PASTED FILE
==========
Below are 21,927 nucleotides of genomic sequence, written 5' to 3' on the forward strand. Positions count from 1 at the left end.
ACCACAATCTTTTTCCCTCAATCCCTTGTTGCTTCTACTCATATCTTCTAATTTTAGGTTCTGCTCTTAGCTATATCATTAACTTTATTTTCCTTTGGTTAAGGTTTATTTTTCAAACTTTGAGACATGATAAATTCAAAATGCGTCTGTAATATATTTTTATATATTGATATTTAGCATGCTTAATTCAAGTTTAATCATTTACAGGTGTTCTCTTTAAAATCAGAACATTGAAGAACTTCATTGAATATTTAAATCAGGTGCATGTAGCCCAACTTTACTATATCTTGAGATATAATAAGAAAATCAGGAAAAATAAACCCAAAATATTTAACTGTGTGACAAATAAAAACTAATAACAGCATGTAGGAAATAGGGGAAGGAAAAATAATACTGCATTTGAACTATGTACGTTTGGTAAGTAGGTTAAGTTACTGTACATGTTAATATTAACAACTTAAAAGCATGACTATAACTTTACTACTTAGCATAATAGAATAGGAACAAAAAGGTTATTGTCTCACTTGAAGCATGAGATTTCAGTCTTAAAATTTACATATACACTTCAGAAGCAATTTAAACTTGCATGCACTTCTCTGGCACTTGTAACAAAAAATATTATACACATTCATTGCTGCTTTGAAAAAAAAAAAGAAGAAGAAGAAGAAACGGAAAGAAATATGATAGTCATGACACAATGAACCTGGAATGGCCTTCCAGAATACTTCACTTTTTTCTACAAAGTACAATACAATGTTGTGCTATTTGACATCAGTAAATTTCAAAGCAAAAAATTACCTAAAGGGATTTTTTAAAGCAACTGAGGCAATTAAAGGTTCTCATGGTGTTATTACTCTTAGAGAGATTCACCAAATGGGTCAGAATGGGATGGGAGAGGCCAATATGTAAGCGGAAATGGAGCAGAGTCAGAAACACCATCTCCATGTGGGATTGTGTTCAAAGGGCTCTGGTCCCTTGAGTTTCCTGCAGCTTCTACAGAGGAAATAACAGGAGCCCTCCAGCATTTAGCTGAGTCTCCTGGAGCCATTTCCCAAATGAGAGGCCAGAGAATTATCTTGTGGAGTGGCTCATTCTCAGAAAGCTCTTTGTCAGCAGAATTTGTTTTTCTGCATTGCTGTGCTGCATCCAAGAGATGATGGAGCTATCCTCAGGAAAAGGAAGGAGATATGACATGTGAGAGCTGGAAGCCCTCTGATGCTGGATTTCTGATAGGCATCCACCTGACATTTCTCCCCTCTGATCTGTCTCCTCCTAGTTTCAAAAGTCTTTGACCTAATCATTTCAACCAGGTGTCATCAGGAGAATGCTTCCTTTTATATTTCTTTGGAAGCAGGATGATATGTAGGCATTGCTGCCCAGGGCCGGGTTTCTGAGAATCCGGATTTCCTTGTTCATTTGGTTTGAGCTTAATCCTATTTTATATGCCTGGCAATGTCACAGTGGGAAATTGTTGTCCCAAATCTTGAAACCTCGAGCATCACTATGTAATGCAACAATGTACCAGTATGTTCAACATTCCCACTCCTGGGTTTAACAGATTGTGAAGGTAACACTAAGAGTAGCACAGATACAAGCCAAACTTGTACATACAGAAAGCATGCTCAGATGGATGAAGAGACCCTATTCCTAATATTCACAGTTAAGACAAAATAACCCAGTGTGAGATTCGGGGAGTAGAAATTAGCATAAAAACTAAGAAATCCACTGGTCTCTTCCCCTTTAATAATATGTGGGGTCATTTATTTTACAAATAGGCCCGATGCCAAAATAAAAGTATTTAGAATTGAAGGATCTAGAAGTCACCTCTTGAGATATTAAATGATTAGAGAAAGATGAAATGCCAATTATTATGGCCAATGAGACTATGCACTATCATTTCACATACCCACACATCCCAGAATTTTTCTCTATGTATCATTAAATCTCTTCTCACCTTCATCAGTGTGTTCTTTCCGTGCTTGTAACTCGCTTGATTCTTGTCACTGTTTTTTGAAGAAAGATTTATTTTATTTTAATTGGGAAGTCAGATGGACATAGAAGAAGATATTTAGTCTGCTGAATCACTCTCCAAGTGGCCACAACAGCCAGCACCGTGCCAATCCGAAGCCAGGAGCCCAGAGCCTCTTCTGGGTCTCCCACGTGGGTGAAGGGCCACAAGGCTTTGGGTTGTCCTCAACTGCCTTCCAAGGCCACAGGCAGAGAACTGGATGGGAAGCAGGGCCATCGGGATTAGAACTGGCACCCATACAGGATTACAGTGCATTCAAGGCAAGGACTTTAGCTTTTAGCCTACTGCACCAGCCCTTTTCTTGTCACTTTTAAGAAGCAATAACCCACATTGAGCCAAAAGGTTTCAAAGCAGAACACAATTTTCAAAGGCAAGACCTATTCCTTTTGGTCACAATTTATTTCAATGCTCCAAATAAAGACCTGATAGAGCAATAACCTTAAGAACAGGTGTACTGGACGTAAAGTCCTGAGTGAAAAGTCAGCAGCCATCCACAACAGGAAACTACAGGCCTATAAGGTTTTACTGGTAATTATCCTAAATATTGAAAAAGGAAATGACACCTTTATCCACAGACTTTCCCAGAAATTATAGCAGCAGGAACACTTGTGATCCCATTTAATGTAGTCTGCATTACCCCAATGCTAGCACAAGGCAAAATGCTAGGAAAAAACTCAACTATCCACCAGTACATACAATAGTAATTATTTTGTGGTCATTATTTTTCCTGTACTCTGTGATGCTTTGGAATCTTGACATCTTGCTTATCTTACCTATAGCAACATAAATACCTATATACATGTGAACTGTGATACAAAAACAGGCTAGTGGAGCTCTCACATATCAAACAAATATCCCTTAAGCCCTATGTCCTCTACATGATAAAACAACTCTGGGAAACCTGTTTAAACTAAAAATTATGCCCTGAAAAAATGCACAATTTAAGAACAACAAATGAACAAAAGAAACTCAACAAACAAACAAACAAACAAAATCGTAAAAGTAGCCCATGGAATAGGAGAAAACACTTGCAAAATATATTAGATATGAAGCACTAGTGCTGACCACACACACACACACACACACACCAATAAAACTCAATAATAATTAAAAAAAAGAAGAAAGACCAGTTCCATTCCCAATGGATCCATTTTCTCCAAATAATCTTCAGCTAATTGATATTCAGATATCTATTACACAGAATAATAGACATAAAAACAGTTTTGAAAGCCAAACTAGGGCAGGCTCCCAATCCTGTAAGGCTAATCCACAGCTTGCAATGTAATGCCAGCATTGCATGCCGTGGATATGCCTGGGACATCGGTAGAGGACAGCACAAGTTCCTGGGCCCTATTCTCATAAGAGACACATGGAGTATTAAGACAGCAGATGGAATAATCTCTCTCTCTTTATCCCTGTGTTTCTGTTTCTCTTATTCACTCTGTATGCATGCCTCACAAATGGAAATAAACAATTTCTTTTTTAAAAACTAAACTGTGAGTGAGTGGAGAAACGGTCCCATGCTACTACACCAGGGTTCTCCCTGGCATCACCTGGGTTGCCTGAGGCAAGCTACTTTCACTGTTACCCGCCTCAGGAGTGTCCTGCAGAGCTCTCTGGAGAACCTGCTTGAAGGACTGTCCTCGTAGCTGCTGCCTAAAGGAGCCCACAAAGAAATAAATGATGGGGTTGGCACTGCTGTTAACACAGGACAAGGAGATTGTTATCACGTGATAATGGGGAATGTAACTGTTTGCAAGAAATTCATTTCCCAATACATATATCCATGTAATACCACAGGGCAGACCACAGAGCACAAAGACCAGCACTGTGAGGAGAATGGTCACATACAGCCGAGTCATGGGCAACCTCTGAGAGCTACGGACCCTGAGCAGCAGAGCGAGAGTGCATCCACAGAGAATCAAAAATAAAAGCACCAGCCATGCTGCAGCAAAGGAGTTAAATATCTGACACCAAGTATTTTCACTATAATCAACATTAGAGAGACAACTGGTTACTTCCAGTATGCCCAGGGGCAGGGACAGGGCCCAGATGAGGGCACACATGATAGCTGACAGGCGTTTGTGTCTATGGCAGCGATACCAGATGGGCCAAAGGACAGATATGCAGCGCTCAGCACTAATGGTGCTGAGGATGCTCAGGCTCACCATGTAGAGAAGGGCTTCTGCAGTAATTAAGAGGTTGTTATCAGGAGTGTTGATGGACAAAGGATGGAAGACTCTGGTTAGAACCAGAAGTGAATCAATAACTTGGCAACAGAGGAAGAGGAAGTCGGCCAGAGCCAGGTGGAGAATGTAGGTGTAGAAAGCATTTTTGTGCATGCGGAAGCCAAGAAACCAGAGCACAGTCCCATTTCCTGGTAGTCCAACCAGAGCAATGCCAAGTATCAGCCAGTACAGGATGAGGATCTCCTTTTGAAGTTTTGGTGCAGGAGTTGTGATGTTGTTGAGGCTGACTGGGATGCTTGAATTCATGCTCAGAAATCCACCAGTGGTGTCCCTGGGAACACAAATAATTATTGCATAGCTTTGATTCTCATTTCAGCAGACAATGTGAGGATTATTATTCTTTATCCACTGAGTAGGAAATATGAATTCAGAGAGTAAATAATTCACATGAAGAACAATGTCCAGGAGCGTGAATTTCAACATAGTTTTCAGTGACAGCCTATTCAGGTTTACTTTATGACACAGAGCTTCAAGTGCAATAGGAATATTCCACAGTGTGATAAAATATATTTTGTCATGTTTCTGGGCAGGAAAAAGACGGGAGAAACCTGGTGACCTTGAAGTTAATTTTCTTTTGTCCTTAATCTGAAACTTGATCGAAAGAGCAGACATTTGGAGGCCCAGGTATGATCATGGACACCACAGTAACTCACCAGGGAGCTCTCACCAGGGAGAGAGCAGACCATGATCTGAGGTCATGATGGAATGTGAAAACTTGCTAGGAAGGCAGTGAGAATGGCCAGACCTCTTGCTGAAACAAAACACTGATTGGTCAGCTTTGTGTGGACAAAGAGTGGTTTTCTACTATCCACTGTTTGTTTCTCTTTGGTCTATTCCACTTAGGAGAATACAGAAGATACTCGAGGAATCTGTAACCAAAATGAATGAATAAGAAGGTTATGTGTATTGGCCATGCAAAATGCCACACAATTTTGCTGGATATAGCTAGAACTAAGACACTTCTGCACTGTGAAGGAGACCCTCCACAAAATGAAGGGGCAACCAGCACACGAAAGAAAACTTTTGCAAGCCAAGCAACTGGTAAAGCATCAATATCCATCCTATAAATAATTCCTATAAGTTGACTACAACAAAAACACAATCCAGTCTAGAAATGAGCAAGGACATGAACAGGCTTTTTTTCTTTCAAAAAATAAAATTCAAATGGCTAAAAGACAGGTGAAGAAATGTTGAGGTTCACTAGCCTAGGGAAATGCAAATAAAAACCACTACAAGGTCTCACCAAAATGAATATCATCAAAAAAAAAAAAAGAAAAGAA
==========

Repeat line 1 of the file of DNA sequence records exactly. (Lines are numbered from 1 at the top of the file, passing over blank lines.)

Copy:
Below are 21,927 nucleotides of genomic sequence, written 5' to 3' on the forward strand. Positions count from 1 at the left end.